Capital Gazette wins special Pulitzer Prize citation for coverage of newsroom shooting that killed five

City repays Sun $11,000 spent to get Clark report

Sun Staff

The city of Baltimore has agreed to reimburse The Sun $11,000 for expenses and legal fees incurred as the newspaper successfully fought to obtain an investigative report into the domestic dispute between former Police Commissioner Kevin P. Clark and his fiancee.

Papers indicating the agreement were filed yesterday in Baltimore Circuit Court.

In June, The Sun and WBAL-TV filed a lawsuit against Mayor Martin O'Malley, seeking access to information about Clark's May 15 domestic dispute.

After winning the lawsuit, The Sun had sought $24,939 from the city but agreed to settle for $11,000, said Stephanie Abrutyn, an attorney for the newspaper. She said she believed the amount was substantial enough to dissuade other public officials from withholding public documents.

The Sun has also been reimbursed by the city for costs -- but not attorney fees -- related to the city's failed appeal of the initial judgment against it.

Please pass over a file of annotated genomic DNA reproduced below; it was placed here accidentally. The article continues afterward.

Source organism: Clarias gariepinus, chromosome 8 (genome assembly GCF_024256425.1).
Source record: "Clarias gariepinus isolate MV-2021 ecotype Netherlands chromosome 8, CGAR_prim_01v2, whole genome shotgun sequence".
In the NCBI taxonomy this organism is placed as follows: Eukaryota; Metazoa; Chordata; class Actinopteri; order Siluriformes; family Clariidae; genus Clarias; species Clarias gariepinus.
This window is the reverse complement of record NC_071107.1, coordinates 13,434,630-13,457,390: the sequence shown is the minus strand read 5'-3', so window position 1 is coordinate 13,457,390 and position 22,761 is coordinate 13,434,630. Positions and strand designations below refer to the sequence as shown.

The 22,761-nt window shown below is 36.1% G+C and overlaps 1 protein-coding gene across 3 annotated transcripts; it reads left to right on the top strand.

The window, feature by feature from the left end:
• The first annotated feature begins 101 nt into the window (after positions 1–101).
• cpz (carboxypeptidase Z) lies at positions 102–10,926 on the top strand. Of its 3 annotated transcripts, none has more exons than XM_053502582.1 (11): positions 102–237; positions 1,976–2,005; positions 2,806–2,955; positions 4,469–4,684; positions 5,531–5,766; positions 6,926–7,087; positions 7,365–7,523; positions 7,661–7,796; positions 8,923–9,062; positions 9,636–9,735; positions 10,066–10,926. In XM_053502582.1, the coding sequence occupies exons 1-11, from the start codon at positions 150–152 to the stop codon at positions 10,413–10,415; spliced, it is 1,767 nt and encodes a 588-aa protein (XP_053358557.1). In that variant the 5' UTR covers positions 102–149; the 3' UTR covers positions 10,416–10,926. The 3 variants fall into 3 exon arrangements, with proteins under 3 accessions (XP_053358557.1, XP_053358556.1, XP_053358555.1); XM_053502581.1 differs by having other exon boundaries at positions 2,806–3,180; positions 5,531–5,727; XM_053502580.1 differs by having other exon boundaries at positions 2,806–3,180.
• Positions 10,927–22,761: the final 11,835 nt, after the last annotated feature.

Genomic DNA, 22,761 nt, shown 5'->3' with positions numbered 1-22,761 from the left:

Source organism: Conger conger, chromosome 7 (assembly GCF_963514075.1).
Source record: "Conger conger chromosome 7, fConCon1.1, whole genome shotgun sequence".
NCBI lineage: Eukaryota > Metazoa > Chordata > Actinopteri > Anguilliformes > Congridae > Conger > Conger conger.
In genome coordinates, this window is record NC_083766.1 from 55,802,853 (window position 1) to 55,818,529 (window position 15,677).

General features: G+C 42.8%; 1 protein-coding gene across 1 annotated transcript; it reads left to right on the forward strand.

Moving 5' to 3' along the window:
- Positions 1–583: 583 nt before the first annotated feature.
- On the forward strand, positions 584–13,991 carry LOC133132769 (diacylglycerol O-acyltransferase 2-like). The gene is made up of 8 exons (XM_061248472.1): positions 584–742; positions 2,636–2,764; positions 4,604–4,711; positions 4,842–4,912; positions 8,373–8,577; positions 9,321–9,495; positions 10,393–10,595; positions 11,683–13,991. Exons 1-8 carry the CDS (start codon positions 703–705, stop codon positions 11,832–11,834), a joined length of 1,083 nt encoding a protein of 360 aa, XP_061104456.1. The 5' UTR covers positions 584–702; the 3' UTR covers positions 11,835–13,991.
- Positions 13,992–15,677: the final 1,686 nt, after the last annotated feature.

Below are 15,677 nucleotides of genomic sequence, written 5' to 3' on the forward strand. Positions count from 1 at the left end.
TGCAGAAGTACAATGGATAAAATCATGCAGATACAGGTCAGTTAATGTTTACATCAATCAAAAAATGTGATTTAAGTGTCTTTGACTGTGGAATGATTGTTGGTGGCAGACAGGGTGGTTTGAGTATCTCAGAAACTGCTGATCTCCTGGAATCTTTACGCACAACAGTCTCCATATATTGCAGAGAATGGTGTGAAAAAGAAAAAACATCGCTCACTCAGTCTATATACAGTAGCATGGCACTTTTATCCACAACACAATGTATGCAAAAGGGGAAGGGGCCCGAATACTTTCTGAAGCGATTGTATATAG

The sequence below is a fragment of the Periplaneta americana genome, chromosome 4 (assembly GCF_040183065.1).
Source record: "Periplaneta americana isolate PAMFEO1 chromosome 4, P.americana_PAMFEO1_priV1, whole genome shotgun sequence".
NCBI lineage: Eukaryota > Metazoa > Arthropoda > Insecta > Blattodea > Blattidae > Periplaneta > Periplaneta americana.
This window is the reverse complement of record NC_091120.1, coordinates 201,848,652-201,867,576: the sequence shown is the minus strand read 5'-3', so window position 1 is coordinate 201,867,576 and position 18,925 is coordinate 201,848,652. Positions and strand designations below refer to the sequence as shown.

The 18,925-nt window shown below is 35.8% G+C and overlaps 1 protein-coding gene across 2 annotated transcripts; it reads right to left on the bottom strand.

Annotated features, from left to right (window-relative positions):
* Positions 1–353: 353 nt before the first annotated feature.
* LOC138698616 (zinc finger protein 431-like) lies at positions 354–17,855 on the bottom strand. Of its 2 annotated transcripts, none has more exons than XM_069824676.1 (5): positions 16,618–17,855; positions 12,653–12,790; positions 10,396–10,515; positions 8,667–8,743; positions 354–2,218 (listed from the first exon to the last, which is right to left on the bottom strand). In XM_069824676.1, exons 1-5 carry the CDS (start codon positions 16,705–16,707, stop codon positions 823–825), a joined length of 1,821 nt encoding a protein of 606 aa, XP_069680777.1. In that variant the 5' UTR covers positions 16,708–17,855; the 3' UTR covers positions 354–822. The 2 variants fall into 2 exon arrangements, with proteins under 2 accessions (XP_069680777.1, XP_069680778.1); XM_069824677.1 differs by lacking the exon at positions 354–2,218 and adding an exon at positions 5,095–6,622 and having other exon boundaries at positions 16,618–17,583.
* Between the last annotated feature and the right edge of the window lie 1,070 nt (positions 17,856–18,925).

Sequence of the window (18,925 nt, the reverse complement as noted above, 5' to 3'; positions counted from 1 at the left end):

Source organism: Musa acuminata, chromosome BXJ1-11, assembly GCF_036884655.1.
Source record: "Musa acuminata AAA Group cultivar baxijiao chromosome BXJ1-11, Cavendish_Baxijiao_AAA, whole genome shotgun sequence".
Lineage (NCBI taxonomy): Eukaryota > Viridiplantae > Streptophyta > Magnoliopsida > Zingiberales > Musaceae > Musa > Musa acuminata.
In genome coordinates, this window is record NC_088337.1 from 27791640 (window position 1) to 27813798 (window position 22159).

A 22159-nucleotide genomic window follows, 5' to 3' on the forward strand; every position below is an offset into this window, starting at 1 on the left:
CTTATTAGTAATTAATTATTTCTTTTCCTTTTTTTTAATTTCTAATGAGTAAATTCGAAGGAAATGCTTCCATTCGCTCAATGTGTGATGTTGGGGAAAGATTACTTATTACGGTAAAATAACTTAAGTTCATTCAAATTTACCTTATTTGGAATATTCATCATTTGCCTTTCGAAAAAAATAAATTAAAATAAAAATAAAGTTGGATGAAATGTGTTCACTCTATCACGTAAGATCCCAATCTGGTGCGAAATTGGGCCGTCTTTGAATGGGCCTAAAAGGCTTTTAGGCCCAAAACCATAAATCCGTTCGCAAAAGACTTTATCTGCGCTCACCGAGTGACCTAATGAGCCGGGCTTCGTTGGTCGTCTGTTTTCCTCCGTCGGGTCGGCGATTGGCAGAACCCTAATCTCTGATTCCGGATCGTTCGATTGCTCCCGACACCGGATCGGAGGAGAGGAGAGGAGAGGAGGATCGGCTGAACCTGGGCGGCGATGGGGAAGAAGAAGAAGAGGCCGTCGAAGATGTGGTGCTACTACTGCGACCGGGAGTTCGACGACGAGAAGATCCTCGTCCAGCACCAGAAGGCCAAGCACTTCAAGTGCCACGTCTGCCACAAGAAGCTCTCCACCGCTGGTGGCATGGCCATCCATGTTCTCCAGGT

Abrutyn declined to comment on whether WBAL-TV would receive any of the $11,000. The paperwork filed in court requests that the city's check be made payable to The Sun.

After the domestic dispute, O'Malley asked Howard County police to investigate the incident, and Clark placed himself on voluntary suspension throughout the investigation.

O'Malley received the report in early June and announced that it found any abuse charges to be unsubstantiated. Clark returned to work. O'Malley refused to release the report.

The mayor fought the lawsuit but lost in two courts and released the report at 5 p.m. on Election Day, Nov. 2. Later he released nearly all the investigative files related to the report.

The report showed that Clark had previously been accused of domestic abuse. A week after its release, O'Malley fired Clark, noting questions that were eroding his leadership.

Clark has since filed a $120 million suit against O'Malley, claiming wrongful termination.

Copyright © 2019, The Baltimore Sun, a Baltimore Sun Media Group publication | Place an Ad
70°